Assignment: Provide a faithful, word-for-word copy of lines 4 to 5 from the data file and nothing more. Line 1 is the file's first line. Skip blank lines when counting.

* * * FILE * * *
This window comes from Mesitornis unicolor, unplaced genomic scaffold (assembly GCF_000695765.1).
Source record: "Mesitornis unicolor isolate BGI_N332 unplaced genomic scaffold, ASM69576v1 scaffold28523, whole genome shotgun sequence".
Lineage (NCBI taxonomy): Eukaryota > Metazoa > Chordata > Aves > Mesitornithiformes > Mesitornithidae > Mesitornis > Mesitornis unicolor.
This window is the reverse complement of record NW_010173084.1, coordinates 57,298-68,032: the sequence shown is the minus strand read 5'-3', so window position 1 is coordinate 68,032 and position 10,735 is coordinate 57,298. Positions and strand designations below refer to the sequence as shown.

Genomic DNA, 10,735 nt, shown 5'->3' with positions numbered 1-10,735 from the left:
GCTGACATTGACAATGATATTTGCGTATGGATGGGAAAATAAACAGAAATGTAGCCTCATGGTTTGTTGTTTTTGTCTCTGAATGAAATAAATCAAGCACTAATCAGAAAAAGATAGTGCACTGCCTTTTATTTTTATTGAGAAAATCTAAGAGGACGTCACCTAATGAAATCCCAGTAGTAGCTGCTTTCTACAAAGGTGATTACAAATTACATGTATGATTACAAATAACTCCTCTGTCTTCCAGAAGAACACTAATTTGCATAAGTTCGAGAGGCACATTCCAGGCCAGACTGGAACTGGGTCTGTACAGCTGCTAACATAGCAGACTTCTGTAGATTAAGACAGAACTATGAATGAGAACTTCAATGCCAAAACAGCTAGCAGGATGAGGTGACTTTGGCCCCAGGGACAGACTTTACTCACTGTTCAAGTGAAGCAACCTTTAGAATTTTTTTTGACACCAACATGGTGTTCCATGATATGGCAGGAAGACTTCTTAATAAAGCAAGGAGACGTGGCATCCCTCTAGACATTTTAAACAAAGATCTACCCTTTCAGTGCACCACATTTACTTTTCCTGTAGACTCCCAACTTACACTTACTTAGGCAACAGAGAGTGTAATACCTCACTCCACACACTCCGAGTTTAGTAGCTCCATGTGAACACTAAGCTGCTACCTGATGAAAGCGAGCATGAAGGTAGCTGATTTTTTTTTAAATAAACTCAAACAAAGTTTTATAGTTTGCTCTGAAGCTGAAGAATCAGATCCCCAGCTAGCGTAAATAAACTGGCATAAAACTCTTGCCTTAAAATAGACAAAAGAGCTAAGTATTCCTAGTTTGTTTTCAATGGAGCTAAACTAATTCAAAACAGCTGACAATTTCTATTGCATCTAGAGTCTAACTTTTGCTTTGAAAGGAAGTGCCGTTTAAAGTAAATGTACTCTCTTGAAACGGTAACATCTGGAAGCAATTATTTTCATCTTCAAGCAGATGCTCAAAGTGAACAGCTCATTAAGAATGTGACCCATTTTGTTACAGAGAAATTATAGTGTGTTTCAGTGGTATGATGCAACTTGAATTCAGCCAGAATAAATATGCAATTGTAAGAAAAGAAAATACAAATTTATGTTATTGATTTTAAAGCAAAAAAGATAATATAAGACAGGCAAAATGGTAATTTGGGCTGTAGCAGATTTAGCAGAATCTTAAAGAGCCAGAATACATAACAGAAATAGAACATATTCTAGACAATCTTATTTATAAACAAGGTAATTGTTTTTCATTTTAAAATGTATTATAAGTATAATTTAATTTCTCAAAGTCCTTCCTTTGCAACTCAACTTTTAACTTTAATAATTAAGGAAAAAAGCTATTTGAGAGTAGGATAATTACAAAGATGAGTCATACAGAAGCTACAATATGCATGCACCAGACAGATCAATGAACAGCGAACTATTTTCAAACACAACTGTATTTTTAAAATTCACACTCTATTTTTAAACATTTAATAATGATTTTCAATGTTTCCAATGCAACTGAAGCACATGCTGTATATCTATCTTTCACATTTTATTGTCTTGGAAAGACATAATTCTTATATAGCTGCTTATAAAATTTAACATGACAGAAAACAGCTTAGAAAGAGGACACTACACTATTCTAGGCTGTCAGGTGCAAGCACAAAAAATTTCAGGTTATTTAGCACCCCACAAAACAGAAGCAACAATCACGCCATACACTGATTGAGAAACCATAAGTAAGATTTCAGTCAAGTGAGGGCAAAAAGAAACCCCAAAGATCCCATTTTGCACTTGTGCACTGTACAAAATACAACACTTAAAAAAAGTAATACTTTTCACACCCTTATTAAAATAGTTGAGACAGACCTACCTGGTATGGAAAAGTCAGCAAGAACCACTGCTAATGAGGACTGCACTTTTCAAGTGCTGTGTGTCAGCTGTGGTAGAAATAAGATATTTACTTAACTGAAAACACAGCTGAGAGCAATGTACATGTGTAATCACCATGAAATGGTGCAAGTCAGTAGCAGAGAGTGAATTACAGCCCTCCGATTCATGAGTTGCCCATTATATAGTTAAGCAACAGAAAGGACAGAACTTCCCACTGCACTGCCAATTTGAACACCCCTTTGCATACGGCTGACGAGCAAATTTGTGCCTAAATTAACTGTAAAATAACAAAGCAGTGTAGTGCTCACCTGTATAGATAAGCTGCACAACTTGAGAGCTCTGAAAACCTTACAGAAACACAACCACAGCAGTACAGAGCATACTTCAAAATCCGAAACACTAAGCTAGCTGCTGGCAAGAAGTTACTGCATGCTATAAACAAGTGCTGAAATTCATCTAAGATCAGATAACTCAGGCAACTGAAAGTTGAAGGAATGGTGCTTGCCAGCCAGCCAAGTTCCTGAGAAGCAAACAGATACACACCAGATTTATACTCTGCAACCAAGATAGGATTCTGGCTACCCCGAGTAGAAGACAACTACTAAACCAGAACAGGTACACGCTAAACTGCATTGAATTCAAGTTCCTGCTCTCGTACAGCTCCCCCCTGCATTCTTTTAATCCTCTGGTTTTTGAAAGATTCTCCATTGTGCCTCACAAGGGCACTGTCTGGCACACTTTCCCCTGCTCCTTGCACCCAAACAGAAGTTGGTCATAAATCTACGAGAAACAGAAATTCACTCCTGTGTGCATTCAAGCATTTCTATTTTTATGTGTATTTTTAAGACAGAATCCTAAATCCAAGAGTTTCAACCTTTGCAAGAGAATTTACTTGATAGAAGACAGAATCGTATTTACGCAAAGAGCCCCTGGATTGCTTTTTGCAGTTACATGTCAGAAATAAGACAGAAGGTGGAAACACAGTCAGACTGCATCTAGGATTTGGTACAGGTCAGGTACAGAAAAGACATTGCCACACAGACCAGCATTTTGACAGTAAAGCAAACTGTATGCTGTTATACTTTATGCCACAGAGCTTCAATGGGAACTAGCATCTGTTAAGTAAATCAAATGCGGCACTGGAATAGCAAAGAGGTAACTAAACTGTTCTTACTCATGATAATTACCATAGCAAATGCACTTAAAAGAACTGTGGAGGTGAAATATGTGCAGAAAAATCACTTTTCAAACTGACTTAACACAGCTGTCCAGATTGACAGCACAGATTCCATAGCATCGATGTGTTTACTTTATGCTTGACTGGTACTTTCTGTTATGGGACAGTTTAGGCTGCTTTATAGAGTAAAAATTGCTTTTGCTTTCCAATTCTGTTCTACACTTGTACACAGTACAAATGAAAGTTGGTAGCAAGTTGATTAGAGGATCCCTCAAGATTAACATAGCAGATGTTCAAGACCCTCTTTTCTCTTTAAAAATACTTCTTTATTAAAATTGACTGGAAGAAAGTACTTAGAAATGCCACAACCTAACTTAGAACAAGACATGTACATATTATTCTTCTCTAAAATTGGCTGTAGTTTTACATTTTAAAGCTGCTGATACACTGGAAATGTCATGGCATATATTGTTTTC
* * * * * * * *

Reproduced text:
This window is the reverse complement of record NW_010173084.1, coordinates 57,298-68,032: the sequence shown is the minus strand read 5'-3', so window position 1 is coordinate 68,032 and position 10,735 is coordinate 57,298. Positions and strand designations below refer to the sequence as shown.

Genomic DNA, 10,735 nt, shown 5'->3' with positions numbered 1-10,735 from the left: